Today, Fisto’s origins have been re-imagined. His real name is actually Malcom and he is the older brother of Man-at-Arms. “Malcom served under King Miro during the Great Unrest but was wounded in battle and stricken with magical amnesia. Wandering through Eternia, he settled in the Mystic Mountains in a mining settlement, unable to piece together how he lost his battalion. His life changed when the Snake Men attacked his town and he helped save the Masters of the Universe from their trap. But in doing so, Malcom shattered his right hand. In gratitude, Duncan replaced it with a robotic strong arm. Now known as Fisto, he has made up with his brother and fights as a heroic member of the Masters of the Universe smashing evil with his giant knuckles” – MattyCollector.
The MattyCollector MOTUC figures all come with that handy white shipping/ storage box. It’s comforting to know that their shipping cost, though high, are worth it. I like that I have something to store my MOTUC figures in if I choose not to open them. The secondary market also benefits from this as the dealers can pack and store them this way, too. You don’t see many tubs of loose MOTUC figures at a convention. As for the back of the package, the logo celebrating the 30th Anniversary of MOTU is a nice touch. There aren’t a lot of figures pictured on the back and really why should there be? With the internet and Mattel having a page dedicated to the MOTUC line, we don’t need to see every figure. With that said, I think figures tied only to this character’s origin would be appropriate.
Fisto has a presence about him immediately upon looking at him. For a character that only had four appearances, one would think this figure would almost be either an after-thought or a mere filler to finish out the line. The design is incredible. The eyes of Fisto are piercing. The sculpt not only emits a strong warrior like stance, but looks like someone you would not want to mess with. The Four Horsemen have done a phenomenal job.
Fisto comes with two swords however both can only fit into one hand. Fisto’s power-fist doesn’t open or close making his left the only hand to hold a sword. A great perk to the original figure was the ability to use that giant fist to break things apart. Here, it is just decoration. Another odd thing is that Fisto can’t reach his giant sword. The angle for which it is slung onto his back should be going the other way. Finally, Fisto’s left hand is almost too delicate. With this being the only way to hold one of his incredible weapons, the hand feels as if it might break at any moment.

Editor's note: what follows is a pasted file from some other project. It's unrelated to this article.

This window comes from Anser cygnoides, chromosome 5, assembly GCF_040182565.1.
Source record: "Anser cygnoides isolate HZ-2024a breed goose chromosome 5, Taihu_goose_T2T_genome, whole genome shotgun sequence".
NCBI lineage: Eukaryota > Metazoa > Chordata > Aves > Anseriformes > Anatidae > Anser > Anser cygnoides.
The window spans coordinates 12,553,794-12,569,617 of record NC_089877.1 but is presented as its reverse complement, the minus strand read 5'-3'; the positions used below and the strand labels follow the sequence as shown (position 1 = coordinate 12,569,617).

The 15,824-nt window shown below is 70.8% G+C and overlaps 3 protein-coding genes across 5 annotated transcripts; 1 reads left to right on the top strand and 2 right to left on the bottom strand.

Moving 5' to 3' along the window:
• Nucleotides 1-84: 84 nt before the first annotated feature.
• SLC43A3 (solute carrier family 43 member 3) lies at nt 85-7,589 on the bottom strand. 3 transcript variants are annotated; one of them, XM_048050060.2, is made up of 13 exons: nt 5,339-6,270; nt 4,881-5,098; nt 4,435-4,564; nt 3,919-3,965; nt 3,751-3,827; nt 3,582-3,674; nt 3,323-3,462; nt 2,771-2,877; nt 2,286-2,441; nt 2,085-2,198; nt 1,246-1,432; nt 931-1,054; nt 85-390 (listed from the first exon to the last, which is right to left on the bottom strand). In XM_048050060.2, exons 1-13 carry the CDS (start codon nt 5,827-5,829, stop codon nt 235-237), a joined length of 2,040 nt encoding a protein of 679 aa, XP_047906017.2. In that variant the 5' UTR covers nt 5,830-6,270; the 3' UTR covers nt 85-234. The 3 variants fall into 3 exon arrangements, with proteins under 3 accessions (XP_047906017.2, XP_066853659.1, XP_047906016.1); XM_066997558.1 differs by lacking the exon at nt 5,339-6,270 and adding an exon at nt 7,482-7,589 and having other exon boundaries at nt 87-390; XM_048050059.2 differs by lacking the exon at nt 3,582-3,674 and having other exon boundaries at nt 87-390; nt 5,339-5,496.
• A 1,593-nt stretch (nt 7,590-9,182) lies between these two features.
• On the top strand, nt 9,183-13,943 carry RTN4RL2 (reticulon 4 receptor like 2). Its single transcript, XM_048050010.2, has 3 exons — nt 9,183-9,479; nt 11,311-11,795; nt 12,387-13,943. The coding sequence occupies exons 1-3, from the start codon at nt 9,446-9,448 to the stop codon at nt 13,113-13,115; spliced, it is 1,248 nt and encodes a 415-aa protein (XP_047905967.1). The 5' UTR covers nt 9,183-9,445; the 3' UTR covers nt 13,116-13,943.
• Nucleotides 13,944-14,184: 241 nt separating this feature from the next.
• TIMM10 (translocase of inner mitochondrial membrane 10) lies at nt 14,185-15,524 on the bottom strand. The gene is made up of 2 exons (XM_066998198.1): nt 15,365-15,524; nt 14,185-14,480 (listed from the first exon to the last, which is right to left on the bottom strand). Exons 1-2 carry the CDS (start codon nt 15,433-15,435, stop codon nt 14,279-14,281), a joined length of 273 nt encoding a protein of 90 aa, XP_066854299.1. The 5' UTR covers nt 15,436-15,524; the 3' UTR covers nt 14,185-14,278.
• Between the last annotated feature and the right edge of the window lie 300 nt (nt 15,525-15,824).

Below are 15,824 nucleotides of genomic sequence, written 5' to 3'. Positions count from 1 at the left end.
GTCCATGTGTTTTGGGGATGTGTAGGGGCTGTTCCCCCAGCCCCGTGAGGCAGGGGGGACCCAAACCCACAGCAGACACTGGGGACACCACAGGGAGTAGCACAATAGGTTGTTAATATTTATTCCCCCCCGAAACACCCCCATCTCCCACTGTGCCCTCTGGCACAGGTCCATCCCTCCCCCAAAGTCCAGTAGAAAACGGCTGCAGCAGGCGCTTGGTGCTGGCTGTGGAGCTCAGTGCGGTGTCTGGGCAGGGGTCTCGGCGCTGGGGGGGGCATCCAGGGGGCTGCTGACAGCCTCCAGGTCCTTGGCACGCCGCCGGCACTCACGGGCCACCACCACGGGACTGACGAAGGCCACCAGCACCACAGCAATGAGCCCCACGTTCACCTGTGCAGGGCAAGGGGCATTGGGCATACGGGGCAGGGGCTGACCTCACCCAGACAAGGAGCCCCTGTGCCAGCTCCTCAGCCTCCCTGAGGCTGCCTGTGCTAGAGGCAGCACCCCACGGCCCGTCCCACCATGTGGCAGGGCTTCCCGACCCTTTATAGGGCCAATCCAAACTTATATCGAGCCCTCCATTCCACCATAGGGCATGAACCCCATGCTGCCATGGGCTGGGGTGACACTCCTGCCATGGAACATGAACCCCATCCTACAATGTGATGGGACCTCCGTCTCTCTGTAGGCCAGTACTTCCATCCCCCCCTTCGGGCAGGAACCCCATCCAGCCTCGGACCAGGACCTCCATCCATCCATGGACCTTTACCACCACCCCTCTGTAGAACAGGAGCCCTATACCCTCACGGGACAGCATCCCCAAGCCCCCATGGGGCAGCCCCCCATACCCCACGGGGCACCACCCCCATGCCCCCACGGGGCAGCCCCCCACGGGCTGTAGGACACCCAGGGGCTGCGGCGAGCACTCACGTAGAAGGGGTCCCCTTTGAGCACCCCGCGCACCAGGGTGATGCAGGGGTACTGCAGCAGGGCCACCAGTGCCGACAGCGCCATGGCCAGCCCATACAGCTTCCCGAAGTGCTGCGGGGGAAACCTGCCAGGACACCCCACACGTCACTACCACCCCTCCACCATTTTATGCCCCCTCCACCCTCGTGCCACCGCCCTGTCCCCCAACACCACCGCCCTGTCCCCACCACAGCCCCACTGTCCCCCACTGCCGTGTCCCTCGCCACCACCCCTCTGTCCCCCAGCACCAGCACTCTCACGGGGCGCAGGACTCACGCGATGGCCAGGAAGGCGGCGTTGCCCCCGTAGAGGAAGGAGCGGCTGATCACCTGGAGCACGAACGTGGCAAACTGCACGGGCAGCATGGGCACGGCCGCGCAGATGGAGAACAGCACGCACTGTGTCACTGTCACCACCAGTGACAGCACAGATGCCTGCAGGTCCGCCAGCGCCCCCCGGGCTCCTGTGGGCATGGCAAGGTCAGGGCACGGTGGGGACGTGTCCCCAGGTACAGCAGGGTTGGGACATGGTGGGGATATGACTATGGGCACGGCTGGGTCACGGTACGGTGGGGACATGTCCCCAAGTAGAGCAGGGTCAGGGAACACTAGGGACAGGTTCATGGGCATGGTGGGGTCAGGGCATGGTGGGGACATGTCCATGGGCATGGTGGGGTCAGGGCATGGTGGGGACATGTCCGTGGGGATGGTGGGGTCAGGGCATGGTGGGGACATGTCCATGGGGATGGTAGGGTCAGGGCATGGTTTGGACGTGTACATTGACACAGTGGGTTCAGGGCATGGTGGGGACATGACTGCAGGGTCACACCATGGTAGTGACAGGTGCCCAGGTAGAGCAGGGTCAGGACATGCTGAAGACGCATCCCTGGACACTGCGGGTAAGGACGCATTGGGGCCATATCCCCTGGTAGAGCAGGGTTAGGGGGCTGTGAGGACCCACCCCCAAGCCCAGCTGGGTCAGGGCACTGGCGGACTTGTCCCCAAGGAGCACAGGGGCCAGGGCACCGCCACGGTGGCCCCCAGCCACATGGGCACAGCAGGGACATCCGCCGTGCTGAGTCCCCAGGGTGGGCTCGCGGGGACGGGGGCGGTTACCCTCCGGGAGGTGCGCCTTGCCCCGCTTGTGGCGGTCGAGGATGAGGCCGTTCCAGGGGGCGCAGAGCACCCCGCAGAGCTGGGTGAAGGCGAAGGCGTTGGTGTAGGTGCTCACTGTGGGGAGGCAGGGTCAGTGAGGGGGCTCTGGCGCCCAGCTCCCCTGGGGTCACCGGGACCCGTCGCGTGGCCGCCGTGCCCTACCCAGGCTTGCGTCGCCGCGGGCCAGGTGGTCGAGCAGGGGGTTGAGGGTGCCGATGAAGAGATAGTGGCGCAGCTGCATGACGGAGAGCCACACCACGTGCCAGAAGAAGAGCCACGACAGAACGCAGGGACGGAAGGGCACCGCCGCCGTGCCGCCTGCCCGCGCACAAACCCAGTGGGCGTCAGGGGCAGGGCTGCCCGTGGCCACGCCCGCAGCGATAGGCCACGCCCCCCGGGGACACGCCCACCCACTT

Fisto includes two different (#1) head sculpts so that Die Hard Collectors can have the head from the 2002 line. In all honesty, it is the better of the two. The giant sword (#2), with the awesome fist at the hilt (#4), is also in reference to the 2002 figure. The belt (#3) adds to the character and also gives him a different mid section. This is great for a line of toys that almost all had the exact same belt buckle and fuzzy shorts.
Initially, I thought that when MattyCollector handed Fisto out it was as if they we’re unloading what would be the new unpopular figure. With that said, he makes my last purchase of Man-E-Faces seem foolish (see review below). The Fisto sculpt is incredible. That big-ass sword is totally badass. I felt as if I now have the William Wallace of the Masters of the Universe, who is ever ready to fight for the freedom of all Eternians.